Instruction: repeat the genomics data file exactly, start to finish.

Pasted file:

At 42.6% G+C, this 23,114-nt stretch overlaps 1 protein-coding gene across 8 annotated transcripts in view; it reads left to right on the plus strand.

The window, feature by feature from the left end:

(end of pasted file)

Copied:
At 42.6% G+C, this 23,114-nt stretch overlaps 1 protein-coding gene across 8 annotated transcripts in view; it reads left to right on the plus strand.

The window, feature by feature from the left end: